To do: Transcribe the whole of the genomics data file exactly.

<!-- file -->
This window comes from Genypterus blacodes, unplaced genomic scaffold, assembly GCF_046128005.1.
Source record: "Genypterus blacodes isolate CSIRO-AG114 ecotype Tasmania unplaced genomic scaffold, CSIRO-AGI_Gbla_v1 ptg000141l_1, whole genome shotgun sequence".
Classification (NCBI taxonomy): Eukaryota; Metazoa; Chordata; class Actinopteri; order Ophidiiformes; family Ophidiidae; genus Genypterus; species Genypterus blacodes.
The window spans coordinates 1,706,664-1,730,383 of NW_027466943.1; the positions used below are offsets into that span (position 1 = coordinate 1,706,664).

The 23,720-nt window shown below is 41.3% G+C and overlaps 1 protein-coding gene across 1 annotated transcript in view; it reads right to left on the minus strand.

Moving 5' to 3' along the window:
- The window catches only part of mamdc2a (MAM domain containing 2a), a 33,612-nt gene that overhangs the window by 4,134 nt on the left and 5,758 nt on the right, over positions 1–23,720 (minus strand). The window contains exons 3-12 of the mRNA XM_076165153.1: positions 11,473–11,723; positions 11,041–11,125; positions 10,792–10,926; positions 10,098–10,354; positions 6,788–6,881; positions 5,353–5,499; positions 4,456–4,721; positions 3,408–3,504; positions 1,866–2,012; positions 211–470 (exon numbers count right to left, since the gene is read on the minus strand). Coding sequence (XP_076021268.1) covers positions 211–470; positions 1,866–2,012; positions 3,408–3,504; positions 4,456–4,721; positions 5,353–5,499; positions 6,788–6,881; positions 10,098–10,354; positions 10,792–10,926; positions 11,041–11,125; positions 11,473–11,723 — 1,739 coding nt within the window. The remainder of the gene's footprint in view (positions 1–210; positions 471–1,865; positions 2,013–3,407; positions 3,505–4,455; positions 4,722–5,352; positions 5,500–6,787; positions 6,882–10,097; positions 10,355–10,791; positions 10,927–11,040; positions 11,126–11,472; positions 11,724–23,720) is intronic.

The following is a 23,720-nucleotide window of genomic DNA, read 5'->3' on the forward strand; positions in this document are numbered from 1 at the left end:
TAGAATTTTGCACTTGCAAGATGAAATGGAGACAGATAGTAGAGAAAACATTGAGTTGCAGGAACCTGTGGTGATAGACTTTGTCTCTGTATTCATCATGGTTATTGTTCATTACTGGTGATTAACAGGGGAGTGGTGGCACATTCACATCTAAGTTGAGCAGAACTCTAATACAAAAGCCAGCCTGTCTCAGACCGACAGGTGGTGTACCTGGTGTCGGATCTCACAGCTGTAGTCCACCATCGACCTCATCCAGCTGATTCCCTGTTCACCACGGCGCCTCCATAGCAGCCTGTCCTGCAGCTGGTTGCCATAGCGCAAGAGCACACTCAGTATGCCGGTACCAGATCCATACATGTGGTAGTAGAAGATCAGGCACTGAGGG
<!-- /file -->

This window comes from Genypterus blacodes, unplaced genomic scaffold, assembly GCF_046128005.1.
Source record: "Genypterus blacodes isolate CSIRO-AG114 ecotype Tasmania unplaced genomic scaffold, CSIRO-AGI_Gbla_v1 ptg000141l_1, whole genome shotgun sequence".
Classification (NCBI taxonomy): Eukaryota; Metazoa; Chordata; class Actinopteri; order Ophidiiformes; family Ophidiidae; genus Genypterus; species Genypterus blacodes.
The window spans coordinates 1,706,664-1,730,383 of NW_027466943.1; the positions used below are offsets into that span (position 1 = coordinate 1,706,664).

The 23,720-nt window shown below is 41.3% G+C and overlaps 1 protein-coding gene across 1 annotated transcript in view; it reads right to left on the minus strand.

Moving 5' to 3' along the window:
- The window catches only part of mamdc2a (MAM domain containing 2a), a 33,612-nt gene that overhangs the window by 4,134 nt on the left and 5,758 nt on the right, over positions 1–23,720 (minus strand). The window contains exons 3-12 of the mRNA XM_076165153.1: positions 11,473–11,723; positions 11,041–11,125; positions 10,792–10,926; positions 10,098–10,354; positions 6,788–6,881; positions 5,353–5,499; positions 4,456–4,721; positions 3,408–3,504; positions 1,866–2,012; positions 211–470 (exon numbers count right to left, since the gene is read on the minus strand). Coding sequence (XP_076021268.1) covers positions 211–470; positions 1,866–2,012; positions 3,408–3,504; positions 4,456–4,721; positions 5,353–5,499; positions 6,788–6,881; positions 10,098–10,354; positions 10,792–10,926; positions 11,041–11,125; positions 11,473–11,723 — 1,739 coding nt within the window. The remainder of the gene's footprint in view (positions 1–210; positions 471–1,865; positions 2,013–3,407; positions 3,505–4,455; positions 4,722–5,352; positions 5,500–6,787; positions 6,882–10,097; positions 10,355–10,791; positions 10,927–11,040; positions 11,126–11,472; positions 11,724–23,720) is intronic.

The following is a 23,720-nucleotide window of genomic DNA, read 5'->3' on the forward strand; positions in this document are numbered from 1 at the left end:
TAGAATTTTGCACTTGCAAGATGAAATGGAGACAGATAGTAGAGAAAACATTGAGTTGCAGGAACCTGTGGTGATAGACTTTGTCTCTGTATTCATCATGGTTATTGTTCATTACTGGTGATTAACAGGGGAGTGGTGGCACATTCACATCTAAGTTGAGCAGAACTCTAATACAAAAGCCAGCCTGTCTCAGACCGACAGGTGGTGTACCTGGTGTCGGATCTCACAGCTGTAGTCCACCATCGACCTCATCCAGCTGATTCCCTGTTCACCACGGCGCCTCCATAGCAGCCTGTCCTGCAGCTGGTTGCCATAGCGCAAGAGCACACTCAGTATGCCGGTACCAGATCCATACATGTGGTAGTAGAAGATCAGGCACTGAGGG